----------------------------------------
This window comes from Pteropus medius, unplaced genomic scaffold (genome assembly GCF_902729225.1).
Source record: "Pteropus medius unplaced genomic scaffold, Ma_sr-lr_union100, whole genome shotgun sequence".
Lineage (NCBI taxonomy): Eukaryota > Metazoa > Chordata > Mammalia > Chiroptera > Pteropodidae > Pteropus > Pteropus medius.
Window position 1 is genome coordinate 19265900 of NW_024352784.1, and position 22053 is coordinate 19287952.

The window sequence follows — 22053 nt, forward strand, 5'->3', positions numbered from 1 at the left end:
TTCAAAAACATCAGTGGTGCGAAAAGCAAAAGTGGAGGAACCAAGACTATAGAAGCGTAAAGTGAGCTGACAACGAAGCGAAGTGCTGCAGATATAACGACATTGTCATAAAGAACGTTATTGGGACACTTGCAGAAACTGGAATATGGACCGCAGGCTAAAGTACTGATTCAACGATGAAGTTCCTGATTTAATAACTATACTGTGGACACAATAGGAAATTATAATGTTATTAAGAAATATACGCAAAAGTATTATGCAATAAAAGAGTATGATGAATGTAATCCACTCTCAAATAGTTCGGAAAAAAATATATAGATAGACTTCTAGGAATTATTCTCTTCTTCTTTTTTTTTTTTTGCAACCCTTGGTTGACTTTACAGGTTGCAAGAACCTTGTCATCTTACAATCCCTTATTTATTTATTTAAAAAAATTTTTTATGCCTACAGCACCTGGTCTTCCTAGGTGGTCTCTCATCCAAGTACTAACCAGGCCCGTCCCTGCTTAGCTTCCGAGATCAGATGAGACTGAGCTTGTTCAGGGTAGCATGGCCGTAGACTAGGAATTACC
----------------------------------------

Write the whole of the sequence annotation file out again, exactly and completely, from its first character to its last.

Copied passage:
This window comes from Pteropus medius, unplaced genomic scaffold (genome assembly GCF_902729225.1).
Source record: "Pteropus medius unplaced genomic scaffold, Ma_sr-lr_union100, whole genome shotgun sequence".
Lineage (NCBI taxonomy): Eukaryota > Metazoa > Chordata > Mammalia > Chiroptera > Pteropodidae > Pteropus > Pteropus medius.
Window position 1 is genome coordinate 19265900 of NW_024352784.1, and position 22053 is coordinate 19287952.

The window sequence follows — 22053 nt, forward strand, 5'->3', positions numbered from 1 at the left end:
TTCAAAAACATCAGTGGTGCGAAAAGCAAAAGTGGAGGAACCAAGACTATAGAAGCGTAAAGTGAGCTGACAACGAAGCGAAGTGCTGCAGATATAACGACATTGTCATAAAGAACGTTATTGGGACACTTGCAGAAACTGGAATATGGACCGCAGGCTAAAGTACTGATTCAACGATGAAGTTCCTGATTTAATAACTATACTGTGGACACAATAGGAAATTATAATGTTATTAAGAAATATACGCAAAAGTATTATGCAATAAAAGAGTATGATGAATGTAATCCACTCTCAAATAGTTCGGAAAAAAATATATAGATAGACTTCTAGGAATTATTCTCTTCTTCTTTTTTTTTTTTTGCAACCCTTGGTTGACTTTACAGGTTGCAAGAACCTTGTCATCTTACAATCCCTTATTTATTTATTTAAAAAAATTTTTTATGCCTACAGCACCTGGTCTTCCTAGGTGGTCTCTCATCCAAGTACTAACCAGGCCCGTCCCTGCTTAGCTTCCGAGATCAGATGAGACTGAGCTTGTTCAGGGTAGCATGGCCGTAGACTAGGAATTACC